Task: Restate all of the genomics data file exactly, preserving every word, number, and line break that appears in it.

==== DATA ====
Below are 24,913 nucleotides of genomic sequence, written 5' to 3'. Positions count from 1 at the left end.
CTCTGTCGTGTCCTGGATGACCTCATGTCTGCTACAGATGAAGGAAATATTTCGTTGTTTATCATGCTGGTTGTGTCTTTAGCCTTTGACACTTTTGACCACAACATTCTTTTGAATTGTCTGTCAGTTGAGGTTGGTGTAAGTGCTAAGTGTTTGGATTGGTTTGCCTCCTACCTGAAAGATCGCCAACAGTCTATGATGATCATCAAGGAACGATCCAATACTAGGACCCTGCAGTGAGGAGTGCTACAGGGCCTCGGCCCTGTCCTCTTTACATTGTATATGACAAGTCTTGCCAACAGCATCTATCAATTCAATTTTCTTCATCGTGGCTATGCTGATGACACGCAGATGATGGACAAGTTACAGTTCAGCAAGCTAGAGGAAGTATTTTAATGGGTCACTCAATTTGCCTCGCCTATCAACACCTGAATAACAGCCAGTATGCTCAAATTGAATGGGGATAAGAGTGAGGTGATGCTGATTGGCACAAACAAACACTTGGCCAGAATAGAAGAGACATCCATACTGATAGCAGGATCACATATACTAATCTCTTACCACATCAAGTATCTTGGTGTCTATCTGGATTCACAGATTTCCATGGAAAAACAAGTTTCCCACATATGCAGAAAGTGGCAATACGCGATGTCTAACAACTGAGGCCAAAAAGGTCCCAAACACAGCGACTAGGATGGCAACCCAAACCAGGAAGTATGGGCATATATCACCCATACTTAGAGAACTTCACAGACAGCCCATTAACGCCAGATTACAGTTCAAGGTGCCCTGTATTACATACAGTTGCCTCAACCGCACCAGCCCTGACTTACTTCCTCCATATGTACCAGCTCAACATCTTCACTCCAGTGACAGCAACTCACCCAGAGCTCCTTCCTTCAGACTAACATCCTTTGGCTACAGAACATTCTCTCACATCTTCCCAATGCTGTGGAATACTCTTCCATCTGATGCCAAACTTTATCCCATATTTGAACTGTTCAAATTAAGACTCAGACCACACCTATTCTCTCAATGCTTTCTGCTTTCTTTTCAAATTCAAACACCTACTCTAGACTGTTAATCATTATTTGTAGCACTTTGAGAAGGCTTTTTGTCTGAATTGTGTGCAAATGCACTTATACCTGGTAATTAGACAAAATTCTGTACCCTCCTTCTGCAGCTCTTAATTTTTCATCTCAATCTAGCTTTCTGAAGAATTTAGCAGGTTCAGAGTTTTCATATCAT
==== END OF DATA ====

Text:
Below are 24,913 nucleotides of genomic sequence, written 5' to 3'. Positions count from 1 at the left end.
CTCTGTCGTGTCCTGGATGACCTCATGTCTGCTACAGATGAAGGAAATATTTCGTTGTTTATCATGCTGGTTGTGTCTTTAGCCTTTGACACTTTTGACCACAACATTCTTTTGAATTGTCTGTCAGTTGAGGTTGGTGTAAGTGCTAAGTGTTTGGATTGGTTTGCCTCCTACCTGAAAGATCGCCAACAGTCTATGATGATCATCAAGGAACGATCCAATACTAGGACCCTGCAGTGAGGAGTGCTACAGGGCCTCGGCCCTGTCCTCTTTACATTGTATATGACAAGTCTTGCCAACAGCATCTATCAATTCAATTTTCTTCATCGTGGCTATGCTGATGACACGCAGATGATGGACAAGTTACAGTTCAGCAAGCTAGAGGAAGTATTTTAATGGGTCACTCAATTTGCCTCGCCTATCAACACCTGAATAACAGCCAGTATGCTCAAATTGAATGGGGATAAGAGTGAGGTGATGCTGATTGGCACAAACAAACACTTGGCCAGAATAGAAGAGACATCCATACTGATAGCAGGATCACATATACTAATCTCTTACCACATCAAGTATCTTGGTGTCTATCTGGATTCACAGATTTCCATGGAAAAACAAGTTTCCCACATATGCAGAAAGTGGCAATACGCGATGTCTAACAACTGAGGCCAAAAAGGTCCCAAACACAGCGACTAGGATGGCAACCCAAACCAGGAAGTATGGGCATATATCACCCATACTTAGAGAACTTCACAGACAGCCCATTAACGCCAGATTACAGTTCAAGGTGCCCTGTATTACATACAGTTGCCTCAACCGCACCAGCCCTGACTTACTTCCTCCATATGTACCAGCTCAACATCTTCACTCCAGTGACAGCAACTCACCCAGAGCTCCTTCCTTCAGACTAACATCCTTTGGCTACAGAACATTCTCTCACATCTTCCCAATGCTGTGGAATACTCTTCCATCTGATGCCAAACTTTATCCCATATTTGAACTGTTCAAATTAAGACTCAGACCACACCTATTCTCTCAATGCTTTCTGCTTTCTTTTCAAATTCAAACACCTACTCTAGACTGTTAATCATTATTTGTAGCACTTTGAGAAGGCTTTTTGTCTGAATTGTGTGCAAATGCACTTATACCTGGTAATTAGACAAAATTCTGTACCCTCCTTCTGCAGCTCTTAATTTTTCATCTCAATCTAGCTTTCTGAAGAATTTAGCAGGTTCAGAGTTTTCATATCAT